This posting was written by William Zale, Editor of CCH Advertising Law Guide.
Private suits arising from automatically dialed calls to cellular telephones and other practices barred by the federal Telephone Consumer Protection Act (TCPA) may be brought in federal court under federal question jurisdiction, even though the TCPA provides for suits in state court and does not expressly authorize private suits in federal court, the U.S. Supreme Court ruled today in a unanimous opinion.
Intrusive Nuisance Calls
Congress created the TCPA in 1991, having determined that federal legislation was needed because telemarketers, by operating interstate, were escaping state law prohibitions on intrusive nuisance calls.
The Act permits a private person to seek redress for violations in an appropriate court of a state, if otherwise permitted by the laws or court rules of that state.
In this case, an individual filed a damages action in federal district court, alleging that a financial services firm, seeking to collect a debt, violated the TCPA by repeatedly using an automatic telephone dialing system or prerecorded or artificial voice to call the individual’s cellular phone without his consent.
Federal Question Jurisdiction
Holding that federal jurisdiction exists, the Supreme Court reversed a decision (CCH Advertising Law Guide ¶64,343) of the U.S. Court of Appeals in Atlanta—one of six U.S. Courts of Appeal that had held federal question jurisdiction lacking over private suits under the TCPA.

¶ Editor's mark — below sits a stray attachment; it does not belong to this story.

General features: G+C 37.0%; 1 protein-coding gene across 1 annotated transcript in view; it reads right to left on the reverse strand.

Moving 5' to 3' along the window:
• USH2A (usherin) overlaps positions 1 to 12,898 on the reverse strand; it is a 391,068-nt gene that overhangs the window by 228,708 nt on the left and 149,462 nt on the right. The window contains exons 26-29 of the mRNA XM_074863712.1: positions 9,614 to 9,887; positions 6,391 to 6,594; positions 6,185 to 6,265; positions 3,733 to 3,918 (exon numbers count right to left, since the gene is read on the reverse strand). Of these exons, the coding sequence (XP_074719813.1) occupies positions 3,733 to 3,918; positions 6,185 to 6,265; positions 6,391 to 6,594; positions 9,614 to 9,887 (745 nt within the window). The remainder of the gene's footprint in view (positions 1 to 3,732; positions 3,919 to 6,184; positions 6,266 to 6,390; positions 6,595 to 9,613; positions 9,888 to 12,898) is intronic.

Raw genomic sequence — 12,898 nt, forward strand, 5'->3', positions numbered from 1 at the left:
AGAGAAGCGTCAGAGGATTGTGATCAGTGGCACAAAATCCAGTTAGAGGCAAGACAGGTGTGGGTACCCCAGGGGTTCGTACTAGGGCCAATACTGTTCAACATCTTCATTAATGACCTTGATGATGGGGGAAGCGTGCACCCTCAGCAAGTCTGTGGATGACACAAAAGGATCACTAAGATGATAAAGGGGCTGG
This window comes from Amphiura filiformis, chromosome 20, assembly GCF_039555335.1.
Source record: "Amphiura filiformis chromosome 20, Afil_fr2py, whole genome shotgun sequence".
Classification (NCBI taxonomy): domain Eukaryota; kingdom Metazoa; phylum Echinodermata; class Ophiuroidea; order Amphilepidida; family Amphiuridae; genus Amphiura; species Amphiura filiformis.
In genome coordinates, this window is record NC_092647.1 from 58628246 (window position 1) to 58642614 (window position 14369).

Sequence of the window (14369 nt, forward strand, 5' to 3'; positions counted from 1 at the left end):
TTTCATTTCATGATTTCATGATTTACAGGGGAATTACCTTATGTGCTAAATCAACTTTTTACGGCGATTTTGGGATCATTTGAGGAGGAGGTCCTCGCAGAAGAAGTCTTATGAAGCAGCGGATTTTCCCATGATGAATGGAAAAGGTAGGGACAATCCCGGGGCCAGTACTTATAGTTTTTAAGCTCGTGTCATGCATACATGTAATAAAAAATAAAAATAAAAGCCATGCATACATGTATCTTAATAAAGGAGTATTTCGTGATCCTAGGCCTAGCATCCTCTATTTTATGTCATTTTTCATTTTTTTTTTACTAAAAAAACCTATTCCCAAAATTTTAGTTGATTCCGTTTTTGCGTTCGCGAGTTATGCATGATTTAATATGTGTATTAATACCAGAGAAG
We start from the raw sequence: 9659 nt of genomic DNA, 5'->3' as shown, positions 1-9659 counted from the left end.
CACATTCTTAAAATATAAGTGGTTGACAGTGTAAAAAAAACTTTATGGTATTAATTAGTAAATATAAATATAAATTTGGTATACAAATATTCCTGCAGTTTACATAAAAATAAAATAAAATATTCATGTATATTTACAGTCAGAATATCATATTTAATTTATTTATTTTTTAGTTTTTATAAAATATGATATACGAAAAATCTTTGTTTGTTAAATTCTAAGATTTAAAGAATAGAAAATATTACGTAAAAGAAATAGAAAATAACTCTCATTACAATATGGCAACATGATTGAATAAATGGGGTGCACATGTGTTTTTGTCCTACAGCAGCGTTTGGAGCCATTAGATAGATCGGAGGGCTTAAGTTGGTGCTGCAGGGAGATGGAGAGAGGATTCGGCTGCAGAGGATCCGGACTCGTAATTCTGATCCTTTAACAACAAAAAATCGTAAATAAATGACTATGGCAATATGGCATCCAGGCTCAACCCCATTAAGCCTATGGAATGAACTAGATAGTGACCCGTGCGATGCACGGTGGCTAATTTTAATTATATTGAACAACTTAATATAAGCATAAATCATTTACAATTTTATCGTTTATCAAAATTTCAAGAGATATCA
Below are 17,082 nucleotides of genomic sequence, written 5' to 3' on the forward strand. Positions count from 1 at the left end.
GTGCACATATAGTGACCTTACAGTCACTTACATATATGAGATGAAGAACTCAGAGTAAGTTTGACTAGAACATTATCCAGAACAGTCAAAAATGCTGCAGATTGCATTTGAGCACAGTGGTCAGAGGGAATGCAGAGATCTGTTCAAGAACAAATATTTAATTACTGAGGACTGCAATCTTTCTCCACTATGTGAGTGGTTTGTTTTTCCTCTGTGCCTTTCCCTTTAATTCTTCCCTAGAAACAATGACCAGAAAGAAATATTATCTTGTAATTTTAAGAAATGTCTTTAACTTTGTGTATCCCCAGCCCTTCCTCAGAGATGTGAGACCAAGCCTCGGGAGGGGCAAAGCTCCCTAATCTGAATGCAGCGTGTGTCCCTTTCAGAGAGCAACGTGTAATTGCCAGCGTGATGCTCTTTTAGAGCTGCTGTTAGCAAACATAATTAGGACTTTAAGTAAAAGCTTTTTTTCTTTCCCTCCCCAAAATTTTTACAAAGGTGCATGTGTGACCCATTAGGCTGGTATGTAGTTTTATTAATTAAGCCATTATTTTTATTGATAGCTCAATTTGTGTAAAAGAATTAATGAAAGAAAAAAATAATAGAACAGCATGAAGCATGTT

Private suits for violations of the TCPA meet the test for federal question jurisdiction as arising under the laws of the United States, it was held. The Court found unpersuasive the financial services firm’s contention that the TCPA provision for suits in state court displaced federal jurisdiction.
The firm’s argument that federal courts will be inundated by $500-per-violation TCPA statutory damages claims—or that defendants could use federal court removal to force small claims court plaintiffs to abandon suit—seemed more imaginary than real, the Court added.
The January 18, 2012 opinion in Mims v. Arrow Financial Services, LLC will be reported at CCH Advertising Law Guide ¶64,535.